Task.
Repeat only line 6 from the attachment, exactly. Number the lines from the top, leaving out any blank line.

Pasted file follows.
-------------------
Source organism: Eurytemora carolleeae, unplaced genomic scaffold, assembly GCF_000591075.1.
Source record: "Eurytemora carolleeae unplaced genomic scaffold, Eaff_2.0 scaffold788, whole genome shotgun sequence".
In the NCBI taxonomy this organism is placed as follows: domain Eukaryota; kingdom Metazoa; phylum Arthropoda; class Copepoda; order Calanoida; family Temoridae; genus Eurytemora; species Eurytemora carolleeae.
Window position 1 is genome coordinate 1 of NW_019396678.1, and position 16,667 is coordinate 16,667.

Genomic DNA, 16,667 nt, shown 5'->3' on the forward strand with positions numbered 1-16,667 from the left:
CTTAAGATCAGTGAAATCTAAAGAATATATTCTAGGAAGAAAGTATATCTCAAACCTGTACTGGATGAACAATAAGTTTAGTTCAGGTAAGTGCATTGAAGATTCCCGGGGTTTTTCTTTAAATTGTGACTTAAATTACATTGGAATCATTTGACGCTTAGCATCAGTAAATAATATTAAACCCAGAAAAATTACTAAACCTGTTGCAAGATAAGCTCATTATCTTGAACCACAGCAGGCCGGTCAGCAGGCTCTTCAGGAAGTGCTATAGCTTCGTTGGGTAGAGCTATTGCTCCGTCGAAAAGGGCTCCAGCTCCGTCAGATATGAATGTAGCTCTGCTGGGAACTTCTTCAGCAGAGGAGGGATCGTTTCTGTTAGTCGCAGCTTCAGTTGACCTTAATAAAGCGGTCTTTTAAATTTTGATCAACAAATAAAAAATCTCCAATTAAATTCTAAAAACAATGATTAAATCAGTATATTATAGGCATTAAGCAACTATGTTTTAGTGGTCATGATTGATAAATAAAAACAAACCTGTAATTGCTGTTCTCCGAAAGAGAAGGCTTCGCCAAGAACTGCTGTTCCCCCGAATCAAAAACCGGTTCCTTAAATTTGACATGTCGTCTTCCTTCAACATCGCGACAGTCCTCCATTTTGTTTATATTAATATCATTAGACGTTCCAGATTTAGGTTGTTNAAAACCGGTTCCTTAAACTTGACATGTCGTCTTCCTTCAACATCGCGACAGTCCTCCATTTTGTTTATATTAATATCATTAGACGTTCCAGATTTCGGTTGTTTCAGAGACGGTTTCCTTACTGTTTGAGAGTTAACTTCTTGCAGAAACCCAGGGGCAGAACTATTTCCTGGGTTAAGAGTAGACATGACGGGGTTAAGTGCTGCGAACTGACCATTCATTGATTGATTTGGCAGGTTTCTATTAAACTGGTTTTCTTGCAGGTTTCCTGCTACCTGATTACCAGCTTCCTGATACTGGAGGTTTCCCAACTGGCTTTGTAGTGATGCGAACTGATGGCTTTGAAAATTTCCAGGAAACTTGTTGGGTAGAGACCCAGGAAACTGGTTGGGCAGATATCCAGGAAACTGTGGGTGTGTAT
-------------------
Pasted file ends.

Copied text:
CTTAAGATCAGTGAAATCTAAAGAATATATTCTAGGAAGAAAGTATATCTCAAACCTGTACTGGATGAACAATAAGTTTAGTTCAGGTAAGTGCATTGAAGATTCCCGGGGTTTTTCTTTAAATTGTGACTTAAATTACATTGGAATCATTTGACGCTTAGCATCAGTAAATAATATTAAACCCAGAAAAATTACTAAACCTGTTGCAAGATAAGCTCATTATCTTGAACCACAGCAGGCCGGTCAGCAGGCTCTTCAGGAAGTGCTATAGCTTCGTTGGGTAGAGCTATTGCTCCGTCGAAAAGGGCTCCAGCTCCGTCAGATATGAATGTAGCTCTGCTGGGAACTTCTTCAGCAGAGGAGGGATCGTTTCTGTTAGTCGCAGCTTCAGTTGACCTTAATAAAGCGGTCTTTTAAATTTTGATCAACAAATAAAAAATCTCCAATTAAATTCTAAAAACAATGATTAAATCAGTATATTATAGGCATTAAGCAACTATGTTTTAGTGGTCATGATTGATAAATAAAAACAAACCTGTAATTGCTGTTCTCCGAAAGAGAAGGCTTCGCCAAGAACTGCTGTTCCCCCGAATCAAAAACCGGTTCCTTAAATTTGACATGTCGTCTTCCTTCAACATCGCGACAGTCCTCCATTTTGTTTATATTAATATCATTAGACGTTCCAGATTTAGGTTGTTNAAAACCGGTTCCTTAAACTTGACATGTCGTCTTCCTTCAACATCGCGACAGTCCTCCATTTTGTTTATATTAATATCATTAGACGTTCCAGATTTCGGTTGTTTCAGAGACGGTTTCCTTACTGTTTGAGAGTTAACTTCTTGCAGAAACCCAGGGGCAGAACTATTTCCTGGGTTAAGAGTAGACATGACGGGGTTAAGTGCTGCGAACTGACCATTCATTGATTGATTTGGCAGGTTTCTATTAAACTGGTTTTCTTGCAGGTTTCCTGCTACCTGATTACCAGCTTCCTGATACTGGAGGTTTCCCAACTGGCTTTGTAGTGATGCGAACTGATGGCTTTGAAAATTTCCAGGAAACTTGTTGGGTAGAGACCCAGGAAACTGGTTGGGCAGATATCCAGGAAACTGTGGGTGTGTAT